“The scale of this study is phenomenal,” says Promislow. “In some ways, this shows us where things are likely to be headed in coming years in terms of the kinds of experiments people will do to understand the genetic basis of complex traits.”
Working After Retirement Can Offer Fulfillment and Financial Security
Anna Gatti, 88 years old, said the benefits of working part time for 20 hours a week include staying mentally and physically active
TheStatesman.com — Anna Gatti is one local woman who proves new careers don’t come with age limits. The 88-year-old is in charge of administrative work for AGE’s SeniorNet program, a computer curriculum created and implemented by tech-savvy seniors to help older job seekers enhance their computer skills. The program aims to make seniors more marketable in today’s workforce by familiarizing them with everything from Excel spreadsheets to blogging.
Gatti began her career at 70 after living overseas in Lebanon, Syria, Israel and the Dominican Republic with her late husband, a diplomat for the U.S. Department of State Foreign Service until he retired in Austin.
“My husband didn’t believe me — he said, ‘Where are you going to get a job at your age?'” she said.
But after nearly two decades, Gatti said the benefits of part-time work far outweigh the quality of life she would have if she stayed at home full time. She intends to keep working 20 hours per week as long as she is “ambulatory and lucid.”
“I love being around people, being mentally active, and I also get my exercise,” said Gatti, who rides the bus and walks a mile to and from work every day. “I get paid, but I am not in it for the money. It makes a difference when you don’t have to work and you work because you want to — it makes me feel alive.”
Ed Myers will turn 81 in November but the Central Austin resident refuses to let age slow him down.
Though Myers began receiving retirement benefits at age 62, he has never stopped working. Instead, he supplements his income with three part-time jobs: he works three days a week in a sales position with local computer service company Gravity Systems and he’s a swim instructor and lifeguard at the YMCA’s Town Lake branch and a professional model for television commercials and print advertisements.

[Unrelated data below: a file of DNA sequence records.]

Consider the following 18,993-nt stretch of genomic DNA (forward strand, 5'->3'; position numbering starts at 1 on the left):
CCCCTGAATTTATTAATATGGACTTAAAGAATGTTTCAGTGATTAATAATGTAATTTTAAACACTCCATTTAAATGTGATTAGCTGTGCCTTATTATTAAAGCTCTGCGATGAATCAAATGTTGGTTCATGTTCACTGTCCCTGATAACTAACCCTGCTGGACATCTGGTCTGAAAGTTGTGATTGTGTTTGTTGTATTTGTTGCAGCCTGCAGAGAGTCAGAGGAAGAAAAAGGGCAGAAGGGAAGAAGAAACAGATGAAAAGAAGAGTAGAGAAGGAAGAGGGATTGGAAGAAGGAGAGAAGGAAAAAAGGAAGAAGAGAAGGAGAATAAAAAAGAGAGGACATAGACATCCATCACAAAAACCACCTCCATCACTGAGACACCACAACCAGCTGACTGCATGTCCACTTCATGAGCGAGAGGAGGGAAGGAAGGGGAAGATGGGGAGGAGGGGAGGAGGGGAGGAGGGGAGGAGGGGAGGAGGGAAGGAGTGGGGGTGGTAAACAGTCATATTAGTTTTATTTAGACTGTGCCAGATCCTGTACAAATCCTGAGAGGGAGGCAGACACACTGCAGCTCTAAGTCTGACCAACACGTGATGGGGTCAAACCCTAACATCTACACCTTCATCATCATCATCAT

“I have always worked — I enjoy working,” said Myers, who also volunteers for the YMCA’s Friday Senior Retreat Program, a social and fitness program for those with Alzheimer’s and dementia. “I like to stay busy, but I also do this to supplement our income with the economy the way it is right now.”
Myers and his wife sold their two outdoor recreation stores in Beaufort, N.C., and Jackson, Tenn., prior to moving to Austin nearly a decade ago. For seven years, he worked as a full-time marketing manager at a local architectural lighting design studio until it ran into financial trouble in 2009.
“Things have gotten more expensive, and the extra money helps us to do the things we wouldn’t be able to afford to do ordinarily, like traveling,” he said. “But I would go crazy if I didn’t work. I never really retired — you stay younger and healthier if you keep on going.”
Myers said he enjoys the flexibility that accompanies working at this stage of his life and he is now more interested in using his experience to grow a company than he is in the number written on his paycheck.
While his high energy level may be unique, Myers’ situation is not uncommon, according to Allison Jenkins, cofounder and president of Senior Work Solutions, an Austin-area staffing agency for people 50 and older. The agency placed Myers with Gravity Systems.
“Retired individuals are going back to work because they need to supplement their income — a lot have lost money in their stocks or they only have half of their 401(k),” Jenkins said. “And I think companies are really missing the boat by not hiring these experienced, qualified individuals.”
A large percentage of today’s retirees are not looking to return to the same field or to make the same high salaries, she said.
“They might have been the CFO for 20-something years and they don’t want that stress anymore,” she said. “They don’t have to have that six-figure salary they had before — they just need to be socially, mentally and physically active.”